The poet enjoys the incomparable privilege that he can, at will, be either himself or another. Like those wandering spirits that seek a body, he enters, when he likes, into the person of any man. For him alone all is vacant, to his eyes, they are not worth the trouble of being visited.
The solitary and pensive pedestrian derives a singular exhiliration from this universal communion. That man who can easily wed the crowd knows a feverish enjoyment which will be eternally denied to the egoist, shut up like a trunk, and to the lazy man, imprisoned like a mollusk. The poet adopts as his own all the professions, all the joys and all the miseries with which circumstance confronts him. What men call love is very meager, very restricted and very feeble, compared to this ineffable orgy, to this holy prostitution of the soul that abandons itself entirely, poetry and charity included, to the unexpectant arrival, to the passing stranger.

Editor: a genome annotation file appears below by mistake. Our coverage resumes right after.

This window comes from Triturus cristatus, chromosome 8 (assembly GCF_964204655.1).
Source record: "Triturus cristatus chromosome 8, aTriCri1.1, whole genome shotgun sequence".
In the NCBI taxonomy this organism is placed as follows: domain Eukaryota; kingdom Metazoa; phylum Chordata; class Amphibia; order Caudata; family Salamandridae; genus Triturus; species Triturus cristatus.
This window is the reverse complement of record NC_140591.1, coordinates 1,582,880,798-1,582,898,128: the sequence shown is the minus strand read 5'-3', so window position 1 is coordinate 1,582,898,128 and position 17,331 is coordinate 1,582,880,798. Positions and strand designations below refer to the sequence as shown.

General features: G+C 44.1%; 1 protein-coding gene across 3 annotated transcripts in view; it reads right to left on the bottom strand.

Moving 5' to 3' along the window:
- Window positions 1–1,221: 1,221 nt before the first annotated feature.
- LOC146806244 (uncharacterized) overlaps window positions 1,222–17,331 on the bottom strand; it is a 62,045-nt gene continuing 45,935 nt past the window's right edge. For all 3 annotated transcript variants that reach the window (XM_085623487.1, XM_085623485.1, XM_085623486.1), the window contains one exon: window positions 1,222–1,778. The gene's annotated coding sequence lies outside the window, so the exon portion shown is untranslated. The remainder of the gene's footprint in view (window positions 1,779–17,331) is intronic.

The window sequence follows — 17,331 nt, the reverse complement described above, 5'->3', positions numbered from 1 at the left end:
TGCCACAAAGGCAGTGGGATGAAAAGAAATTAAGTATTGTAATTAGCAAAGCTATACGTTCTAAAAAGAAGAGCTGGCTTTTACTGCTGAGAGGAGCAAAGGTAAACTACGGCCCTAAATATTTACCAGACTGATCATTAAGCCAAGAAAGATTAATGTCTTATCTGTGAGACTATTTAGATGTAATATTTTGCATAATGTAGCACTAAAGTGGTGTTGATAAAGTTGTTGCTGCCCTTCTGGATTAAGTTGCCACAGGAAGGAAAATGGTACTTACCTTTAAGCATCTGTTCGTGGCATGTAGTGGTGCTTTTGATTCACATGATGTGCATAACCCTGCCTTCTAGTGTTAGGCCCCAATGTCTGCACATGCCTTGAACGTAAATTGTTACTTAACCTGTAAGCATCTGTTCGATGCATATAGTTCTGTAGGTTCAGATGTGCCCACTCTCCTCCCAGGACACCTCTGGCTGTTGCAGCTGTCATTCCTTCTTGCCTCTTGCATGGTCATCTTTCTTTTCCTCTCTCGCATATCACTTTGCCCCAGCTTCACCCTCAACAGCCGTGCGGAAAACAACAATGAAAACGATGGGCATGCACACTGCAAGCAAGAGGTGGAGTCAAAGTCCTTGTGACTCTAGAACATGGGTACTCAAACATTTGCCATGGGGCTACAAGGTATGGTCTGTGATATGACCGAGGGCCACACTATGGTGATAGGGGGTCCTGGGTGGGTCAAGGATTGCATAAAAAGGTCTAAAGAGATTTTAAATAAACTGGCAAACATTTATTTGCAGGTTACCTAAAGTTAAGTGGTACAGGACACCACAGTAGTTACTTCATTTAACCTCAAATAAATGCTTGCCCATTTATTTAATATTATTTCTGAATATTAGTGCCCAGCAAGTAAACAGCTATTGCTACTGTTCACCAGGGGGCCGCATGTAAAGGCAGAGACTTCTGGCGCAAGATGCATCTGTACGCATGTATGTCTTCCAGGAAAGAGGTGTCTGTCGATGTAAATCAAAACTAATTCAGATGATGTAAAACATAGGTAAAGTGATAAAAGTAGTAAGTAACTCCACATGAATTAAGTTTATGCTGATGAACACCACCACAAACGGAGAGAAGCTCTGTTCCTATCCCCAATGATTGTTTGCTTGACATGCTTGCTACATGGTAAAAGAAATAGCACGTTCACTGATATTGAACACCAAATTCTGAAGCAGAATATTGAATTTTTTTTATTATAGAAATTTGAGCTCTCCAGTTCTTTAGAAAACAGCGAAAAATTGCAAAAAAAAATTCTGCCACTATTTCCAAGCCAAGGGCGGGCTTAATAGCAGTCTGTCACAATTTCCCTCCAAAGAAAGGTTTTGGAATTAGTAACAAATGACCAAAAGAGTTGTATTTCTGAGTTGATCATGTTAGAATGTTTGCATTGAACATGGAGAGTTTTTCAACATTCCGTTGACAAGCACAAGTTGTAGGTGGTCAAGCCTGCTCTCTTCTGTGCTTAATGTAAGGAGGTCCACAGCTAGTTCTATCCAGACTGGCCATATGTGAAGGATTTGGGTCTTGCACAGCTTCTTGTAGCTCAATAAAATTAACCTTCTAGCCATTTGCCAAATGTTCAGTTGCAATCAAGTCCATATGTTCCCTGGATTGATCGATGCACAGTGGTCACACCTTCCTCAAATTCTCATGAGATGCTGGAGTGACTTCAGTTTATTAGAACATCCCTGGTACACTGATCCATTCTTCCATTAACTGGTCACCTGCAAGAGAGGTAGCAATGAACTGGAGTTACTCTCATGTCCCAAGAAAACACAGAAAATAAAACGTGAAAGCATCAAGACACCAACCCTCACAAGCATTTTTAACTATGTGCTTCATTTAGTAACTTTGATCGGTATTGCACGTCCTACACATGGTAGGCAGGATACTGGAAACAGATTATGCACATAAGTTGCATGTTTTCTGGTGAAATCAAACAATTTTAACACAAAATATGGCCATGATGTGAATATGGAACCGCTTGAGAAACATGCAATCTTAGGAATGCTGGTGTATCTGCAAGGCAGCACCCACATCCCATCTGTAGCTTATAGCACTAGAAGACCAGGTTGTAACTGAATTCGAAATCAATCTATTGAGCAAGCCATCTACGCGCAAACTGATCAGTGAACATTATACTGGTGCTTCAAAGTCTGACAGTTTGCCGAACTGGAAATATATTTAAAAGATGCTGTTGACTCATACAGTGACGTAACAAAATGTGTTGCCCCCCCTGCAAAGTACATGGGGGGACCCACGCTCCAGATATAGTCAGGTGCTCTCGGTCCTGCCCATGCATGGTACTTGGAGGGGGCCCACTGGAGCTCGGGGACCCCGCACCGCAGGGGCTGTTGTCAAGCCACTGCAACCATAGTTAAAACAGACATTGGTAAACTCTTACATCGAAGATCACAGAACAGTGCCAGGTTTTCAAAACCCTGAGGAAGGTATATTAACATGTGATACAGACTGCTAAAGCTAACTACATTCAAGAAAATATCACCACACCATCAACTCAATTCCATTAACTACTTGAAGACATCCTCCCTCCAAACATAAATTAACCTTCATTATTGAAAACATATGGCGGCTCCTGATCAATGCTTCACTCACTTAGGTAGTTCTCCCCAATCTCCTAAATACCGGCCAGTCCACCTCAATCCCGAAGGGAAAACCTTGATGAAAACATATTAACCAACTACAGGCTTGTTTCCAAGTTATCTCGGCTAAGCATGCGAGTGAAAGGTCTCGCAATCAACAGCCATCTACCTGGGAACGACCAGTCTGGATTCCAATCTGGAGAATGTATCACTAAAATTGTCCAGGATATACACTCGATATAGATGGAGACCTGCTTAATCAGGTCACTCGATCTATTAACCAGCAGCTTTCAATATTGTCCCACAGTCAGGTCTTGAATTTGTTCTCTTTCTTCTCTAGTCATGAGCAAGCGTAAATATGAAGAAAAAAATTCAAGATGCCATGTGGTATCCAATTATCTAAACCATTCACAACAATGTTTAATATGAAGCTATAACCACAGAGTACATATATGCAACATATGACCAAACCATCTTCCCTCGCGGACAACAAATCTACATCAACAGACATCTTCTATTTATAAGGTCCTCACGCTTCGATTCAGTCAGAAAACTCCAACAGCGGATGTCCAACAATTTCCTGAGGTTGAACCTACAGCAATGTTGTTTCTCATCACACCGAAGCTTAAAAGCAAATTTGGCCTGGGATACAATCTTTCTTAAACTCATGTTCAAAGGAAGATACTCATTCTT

It is good occasionally to bring home to the happy people of the world, were it only in order to humiliate for a moment their inane pride, that there is a happiness superior to theirs, vaster and more refined. The founder of colonies, the pastors of peoples, missionary priests exiled to the ends of the earth, doubtless know something of this mysterious drunkeness; and in the heart of the vast family which their genius has created for itself, they must laugh sometimes at those who pity them for their destiny that is so unquiet and for their life that is so chaste.'
Reprinted from Petits Poemes en Prose
Translated as Twenty Prose Poems by Michael Hamburger (22/3/24-6/07)